The class-action lawsuit that was filled against the now defunct cryptocurrency Bitconnect recently took on an interesting turn when the latest court filings announced Youtube and its owner Google as the defendants in the case. These news come in hand with increasing murmurs regarding this Google-owned platform struggle to properly police the content that is being posted on it.
Bitconnect was one of the hottest and most talked about cryptocurrencies in 2017. Built as a lending platform which promised monthly returns of 40% to everyone signed up for it, Bitconnect experienced a parabolic rise to fame. Its rise could be accredited mostly to a strong social media marketing campaign that managed to draw in thousands of people with the promise of easy riches. Naturally, as it always turns out with similar projects, BCC was exposed as a clear Ponzi scheme, where new investors’ money was used to pay the rates of the old ones.
After failing to pay the promised interest rates when the influx of new users dried up and after being issued cease and desist orders by several US financial law enforcement agencies, Bitconnect shut down all of its operations. Its founders, operators and promoters went into hiding, conveniently blaming “bad press” for their platform’s demise.
Nevertheless, the holders who saw their bags drop from $460 USD per coin to $0 in less than a month were not impressed with these excuses. A class-action suit was almost immediately filed on January 24th by six people who lost over $700 thousand USD. Filed through a law firm called Silver Miller, the original claims were that Bitconnect issued unregistered securities and ran a full-fledged Ponzi scheme.
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The lawsuit was soon expanded to include social media personalities which played a crucial role in promoting the project and incentivizing new users to invest their money into the platform. Trevon James, Craig Grant, CryptoNick and Ryan Hildreth were the most popular backers of Bitconnect and have amassed thousands of hours of content whose sole purpose was to talk about and present the platform in a good light.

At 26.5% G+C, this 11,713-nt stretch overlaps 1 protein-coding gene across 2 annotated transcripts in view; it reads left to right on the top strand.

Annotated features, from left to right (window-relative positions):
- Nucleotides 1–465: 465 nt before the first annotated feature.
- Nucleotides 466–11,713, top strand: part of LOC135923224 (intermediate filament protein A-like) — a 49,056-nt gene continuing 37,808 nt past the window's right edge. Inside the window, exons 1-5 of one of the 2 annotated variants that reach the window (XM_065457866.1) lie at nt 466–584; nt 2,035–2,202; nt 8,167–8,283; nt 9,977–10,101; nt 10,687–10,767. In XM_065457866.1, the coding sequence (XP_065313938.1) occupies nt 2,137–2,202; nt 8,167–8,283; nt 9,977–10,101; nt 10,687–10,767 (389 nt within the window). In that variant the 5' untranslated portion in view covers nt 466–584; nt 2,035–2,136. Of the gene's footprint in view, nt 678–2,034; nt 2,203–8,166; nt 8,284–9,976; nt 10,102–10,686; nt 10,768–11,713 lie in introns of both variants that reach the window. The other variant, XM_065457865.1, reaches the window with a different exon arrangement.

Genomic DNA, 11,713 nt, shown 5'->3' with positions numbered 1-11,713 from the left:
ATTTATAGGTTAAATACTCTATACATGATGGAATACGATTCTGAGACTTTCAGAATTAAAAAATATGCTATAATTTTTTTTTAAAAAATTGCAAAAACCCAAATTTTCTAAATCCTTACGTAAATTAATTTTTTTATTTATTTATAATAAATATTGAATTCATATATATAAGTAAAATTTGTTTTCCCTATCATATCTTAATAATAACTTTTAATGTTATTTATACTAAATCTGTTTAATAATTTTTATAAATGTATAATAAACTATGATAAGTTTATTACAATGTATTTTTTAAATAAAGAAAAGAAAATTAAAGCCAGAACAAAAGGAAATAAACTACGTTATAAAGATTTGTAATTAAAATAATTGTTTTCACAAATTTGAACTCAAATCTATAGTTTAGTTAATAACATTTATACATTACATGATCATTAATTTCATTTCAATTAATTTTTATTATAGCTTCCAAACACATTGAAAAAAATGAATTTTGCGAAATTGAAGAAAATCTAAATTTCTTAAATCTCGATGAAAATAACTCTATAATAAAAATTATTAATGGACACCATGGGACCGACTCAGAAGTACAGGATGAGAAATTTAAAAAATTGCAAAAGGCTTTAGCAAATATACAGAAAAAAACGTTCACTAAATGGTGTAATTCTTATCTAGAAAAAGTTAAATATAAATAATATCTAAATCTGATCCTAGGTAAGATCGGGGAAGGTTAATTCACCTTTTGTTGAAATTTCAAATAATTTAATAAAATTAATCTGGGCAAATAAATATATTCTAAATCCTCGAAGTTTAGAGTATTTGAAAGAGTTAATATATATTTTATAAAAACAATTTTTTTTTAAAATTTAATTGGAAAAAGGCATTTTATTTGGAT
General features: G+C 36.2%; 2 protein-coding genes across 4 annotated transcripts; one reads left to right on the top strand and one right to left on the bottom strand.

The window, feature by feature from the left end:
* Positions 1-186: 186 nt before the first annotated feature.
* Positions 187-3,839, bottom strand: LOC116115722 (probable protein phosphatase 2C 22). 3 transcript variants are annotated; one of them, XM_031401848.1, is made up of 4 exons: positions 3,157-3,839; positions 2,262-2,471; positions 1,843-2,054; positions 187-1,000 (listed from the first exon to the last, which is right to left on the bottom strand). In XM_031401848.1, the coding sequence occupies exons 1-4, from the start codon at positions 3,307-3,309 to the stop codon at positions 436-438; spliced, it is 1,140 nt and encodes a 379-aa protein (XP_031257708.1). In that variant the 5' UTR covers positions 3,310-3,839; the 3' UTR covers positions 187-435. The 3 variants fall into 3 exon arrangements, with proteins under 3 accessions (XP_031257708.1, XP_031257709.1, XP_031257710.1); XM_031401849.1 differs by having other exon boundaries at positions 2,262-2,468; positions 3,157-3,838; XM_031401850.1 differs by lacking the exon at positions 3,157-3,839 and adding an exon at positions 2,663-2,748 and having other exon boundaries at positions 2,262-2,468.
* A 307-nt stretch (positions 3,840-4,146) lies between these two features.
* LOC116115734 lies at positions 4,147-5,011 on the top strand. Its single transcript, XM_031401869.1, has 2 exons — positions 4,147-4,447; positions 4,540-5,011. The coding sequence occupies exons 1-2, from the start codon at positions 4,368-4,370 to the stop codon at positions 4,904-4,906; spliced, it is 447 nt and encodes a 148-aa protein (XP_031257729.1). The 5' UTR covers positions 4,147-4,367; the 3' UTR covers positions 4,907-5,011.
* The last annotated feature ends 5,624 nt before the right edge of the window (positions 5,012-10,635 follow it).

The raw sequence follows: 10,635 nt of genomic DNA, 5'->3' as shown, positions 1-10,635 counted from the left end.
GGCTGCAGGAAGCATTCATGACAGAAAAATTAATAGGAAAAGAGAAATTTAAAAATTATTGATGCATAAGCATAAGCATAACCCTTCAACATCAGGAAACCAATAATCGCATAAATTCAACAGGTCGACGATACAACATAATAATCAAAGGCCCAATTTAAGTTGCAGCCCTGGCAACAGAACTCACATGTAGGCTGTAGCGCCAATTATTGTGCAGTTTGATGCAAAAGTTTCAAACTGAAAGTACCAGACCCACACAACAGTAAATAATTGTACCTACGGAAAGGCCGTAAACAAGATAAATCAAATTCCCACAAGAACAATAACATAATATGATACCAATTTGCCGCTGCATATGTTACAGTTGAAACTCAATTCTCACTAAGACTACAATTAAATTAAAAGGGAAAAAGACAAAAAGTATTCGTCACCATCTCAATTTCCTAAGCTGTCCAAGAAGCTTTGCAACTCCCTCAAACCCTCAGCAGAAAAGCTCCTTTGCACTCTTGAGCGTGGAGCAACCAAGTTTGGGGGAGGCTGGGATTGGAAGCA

These people benefited greatly from the referral program that BCC set up which basically gave the recruiter a percentage of every new investment they “recruit”. The lawsuit states that 58 million unique views were generated just from the top 10 promoters.
Recent updates suggest that Youtube itself is being considered responsible for the success of Bitconnect. Many crypto experts like Vitalik Buterin or Doug Polk have called out the project for what it was and hundreds of Youtube users flagged the videos of the promoters as guilty of breaching Youtube’s official “Spam, deceptive practices and scams” policy. Still, Youtube ignored all the reports and failed to remove the clearly malicious content. They even ran paid advertisements for Bitconnect in the months before it was exposed as a scam and are now being sued for it.
David Silver of Silver Miller commented:
“This case is not about YouTube being the speaker or publisher of the content on its website. Instead, liability is predicated on YouTube’s failure to act after learning from content directly published on YouTube of the readily foreseeable harm posed by its advertising partners… As the old saying goes: Sometimes when you lie down with dogs, you get fleas.”
Redditor Fovillain commented on this by saying:
“Youtube is paid to broadcast adverts. It even forces you to watch! They target ads to when they think people are psychologically most responsive, that’s also how Instagram works. They are not a passive platform by any means. So yes, they have some responsibility and should be accountable for their content.”
UltraBallUK offers a slightly more grim view on the situation:
“This is a very bad thing. The only thing that will come of this is that YouTube will now filter content to protect itself,” suggesting that legitimate cryptocurrency related projects and people will suffer as well.
As of now, neither YouTube nor Google have responded to this news.